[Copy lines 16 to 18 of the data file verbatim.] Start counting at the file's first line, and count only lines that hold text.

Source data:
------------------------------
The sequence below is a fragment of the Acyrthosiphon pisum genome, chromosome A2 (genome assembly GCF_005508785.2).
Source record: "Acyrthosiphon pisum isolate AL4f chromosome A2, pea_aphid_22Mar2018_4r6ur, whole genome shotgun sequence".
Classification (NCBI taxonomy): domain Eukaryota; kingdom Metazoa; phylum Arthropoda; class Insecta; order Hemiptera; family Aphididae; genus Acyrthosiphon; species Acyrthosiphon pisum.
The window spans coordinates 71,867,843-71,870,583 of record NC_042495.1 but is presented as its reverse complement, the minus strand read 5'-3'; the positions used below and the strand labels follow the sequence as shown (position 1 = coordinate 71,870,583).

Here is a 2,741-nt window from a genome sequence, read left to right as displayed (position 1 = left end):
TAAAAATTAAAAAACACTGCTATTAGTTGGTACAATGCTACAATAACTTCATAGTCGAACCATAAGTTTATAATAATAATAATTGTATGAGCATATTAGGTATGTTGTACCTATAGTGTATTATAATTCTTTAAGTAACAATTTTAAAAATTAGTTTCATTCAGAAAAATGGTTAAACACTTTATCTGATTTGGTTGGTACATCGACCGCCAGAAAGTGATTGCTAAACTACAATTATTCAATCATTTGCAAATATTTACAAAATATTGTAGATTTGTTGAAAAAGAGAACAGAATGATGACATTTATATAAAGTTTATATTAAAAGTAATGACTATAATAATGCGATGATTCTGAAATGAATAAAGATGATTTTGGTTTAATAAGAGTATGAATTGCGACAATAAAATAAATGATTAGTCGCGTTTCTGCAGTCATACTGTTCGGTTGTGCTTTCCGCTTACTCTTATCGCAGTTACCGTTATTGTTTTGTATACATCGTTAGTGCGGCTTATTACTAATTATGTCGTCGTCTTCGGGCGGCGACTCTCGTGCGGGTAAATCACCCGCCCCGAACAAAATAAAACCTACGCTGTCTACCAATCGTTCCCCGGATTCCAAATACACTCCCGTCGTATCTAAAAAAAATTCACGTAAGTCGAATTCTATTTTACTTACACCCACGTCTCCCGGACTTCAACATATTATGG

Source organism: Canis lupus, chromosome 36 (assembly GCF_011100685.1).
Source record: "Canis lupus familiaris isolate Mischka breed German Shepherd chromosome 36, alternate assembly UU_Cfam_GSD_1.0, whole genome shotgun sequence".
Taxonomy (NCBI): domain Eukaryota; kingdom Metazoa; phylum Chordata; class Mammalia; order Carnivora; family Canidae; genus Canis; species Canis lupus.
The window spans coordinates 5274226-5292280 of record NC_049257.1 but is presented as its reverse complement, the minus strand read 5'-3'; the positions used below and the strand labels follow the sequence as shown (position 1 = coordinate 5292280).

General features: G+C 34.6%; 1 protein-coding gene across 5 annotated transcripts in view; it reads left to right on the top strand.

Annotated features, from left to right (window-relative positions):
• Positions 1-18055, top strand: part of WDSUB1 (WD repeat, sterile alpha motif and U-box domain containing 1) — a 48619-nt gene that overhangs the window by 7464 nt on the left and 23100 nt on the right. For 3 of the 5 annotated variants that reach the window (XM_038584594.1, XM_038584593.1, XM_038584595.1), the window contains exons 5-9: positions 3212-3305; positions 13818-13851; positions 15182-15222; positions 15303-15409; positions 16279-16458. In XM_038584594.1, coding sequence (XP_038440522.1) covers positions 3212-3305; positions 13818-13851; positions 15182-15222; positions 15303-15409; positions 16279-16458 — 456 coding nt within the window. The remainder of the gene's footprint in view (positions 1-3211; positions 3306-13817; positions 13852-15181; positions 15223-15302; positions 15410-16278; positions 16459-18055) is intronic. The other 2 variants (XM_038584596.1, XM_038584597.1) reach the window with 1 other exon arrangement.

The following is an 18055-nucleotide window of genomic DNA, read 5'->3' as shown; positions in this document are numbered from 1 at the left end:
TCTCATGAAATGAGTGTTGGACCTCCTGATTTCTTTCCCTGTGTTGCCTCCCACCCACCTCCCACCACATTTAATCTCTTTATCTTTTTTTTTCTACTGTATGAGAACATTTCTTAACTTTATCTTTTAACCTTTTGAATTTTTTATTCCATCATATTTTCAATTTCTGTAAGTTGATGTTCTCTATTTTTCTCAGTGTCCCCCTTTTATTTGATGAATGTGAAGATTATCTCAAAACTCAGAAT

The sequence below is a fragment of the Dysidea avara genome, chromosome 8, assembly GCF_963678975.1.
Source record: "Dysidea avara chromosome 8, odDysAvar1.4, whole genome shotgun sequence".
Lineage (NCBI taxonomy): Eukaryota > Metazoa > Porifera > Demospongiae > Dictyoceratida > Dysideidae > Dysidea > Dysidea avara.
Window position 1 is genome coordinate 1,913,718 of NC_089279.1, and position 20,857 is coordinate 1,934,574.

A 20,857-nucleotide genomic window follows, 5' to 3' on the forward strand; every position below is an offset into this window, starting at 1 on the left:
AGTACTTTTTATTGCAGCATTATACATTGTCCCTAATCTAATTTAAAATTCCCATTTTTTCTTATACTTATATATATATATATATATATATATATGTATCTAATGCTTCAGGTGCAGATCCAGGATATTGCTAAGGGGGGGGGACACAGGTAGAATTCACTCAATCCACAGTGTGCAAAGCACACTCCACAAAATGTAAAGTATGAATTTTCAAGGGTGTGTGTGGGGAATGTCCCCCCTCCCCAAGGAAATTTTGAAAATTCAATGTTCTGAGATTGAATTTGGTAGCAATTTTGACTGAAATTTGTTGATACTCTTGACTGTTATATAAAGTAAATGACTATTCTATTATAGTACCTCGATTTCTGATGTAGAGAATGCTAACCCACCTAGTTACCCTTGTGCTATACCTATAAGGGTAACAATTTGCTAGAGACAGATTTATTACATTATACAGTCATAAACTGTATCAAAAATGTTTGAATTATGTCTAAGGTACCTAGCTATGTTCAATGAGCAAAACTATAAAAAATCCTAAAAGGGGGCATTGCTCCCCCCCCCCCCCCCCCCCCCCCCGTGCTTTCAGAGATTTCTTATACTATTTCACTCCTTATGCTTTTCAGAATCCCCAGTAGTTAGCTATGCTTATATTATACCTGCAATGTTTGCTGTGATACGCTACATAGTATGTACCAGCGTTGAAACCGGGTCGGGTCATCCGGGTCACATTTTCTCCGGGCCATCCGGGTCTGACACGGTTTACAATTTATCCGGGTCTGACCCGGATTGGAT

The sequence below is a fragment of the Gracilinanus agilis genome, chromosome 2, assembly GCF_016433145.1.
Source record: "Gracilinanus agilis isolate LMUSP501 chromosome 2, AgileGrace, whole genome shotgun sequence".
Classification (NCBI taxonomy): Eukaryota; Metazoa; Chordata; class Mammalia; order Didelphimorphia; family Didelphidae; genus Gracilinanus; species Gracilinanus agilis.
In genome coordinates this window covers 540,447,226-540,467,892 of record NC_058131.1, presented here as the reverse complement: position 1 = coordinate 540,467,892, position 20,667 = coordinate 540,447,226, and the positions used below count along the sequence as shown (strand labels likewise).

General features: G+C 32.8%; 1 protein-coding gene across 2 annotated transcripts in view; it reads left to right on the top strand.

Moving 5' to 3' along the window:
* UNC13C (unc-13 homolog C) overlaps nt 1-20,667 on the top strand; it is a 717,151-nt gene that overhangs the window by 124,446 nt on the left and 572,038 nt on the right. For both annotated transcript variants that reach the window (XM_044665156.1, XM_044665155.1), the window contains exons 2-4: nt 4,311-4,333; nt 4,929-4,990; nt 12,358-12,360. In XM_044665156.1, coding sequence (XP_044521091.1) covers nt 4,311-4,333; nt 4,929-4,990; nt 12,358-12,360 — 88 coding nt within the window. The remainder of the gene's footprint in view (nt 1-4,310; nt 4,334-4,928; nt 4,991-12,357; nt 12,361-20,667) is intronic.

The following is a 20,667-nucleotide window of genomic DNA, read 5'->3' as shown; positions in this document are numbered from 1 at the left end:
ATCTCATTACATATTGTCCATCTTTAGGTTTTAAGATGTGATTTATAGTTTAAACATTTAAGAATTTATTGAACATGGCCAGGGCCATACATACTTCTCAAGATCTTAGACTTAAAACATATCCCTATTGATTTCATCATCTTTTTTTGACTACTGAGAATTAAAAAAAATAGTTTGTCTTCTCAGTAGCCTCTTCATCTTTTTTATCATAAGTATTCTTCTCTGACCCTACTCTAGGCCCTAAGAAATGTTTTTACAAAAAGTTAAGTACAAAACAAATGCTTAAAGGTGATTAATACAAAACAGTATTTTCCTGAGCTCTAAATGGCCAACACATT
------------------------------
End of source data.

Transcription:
The sequence below is a fragment of the Dysidea avara genome, chromosome 8, assembly GCF_963678975.1.
Source record: "Dysidea avara chromosome 8, odDysAvar1.4, whole genome shotgun sequence".
Lineage (NCBI taxonomy): Eukaryota > Metazoa > Porifera > Demospongiae > Dictyoceratida > Dysideidae > Dysidea > Dysidea avara.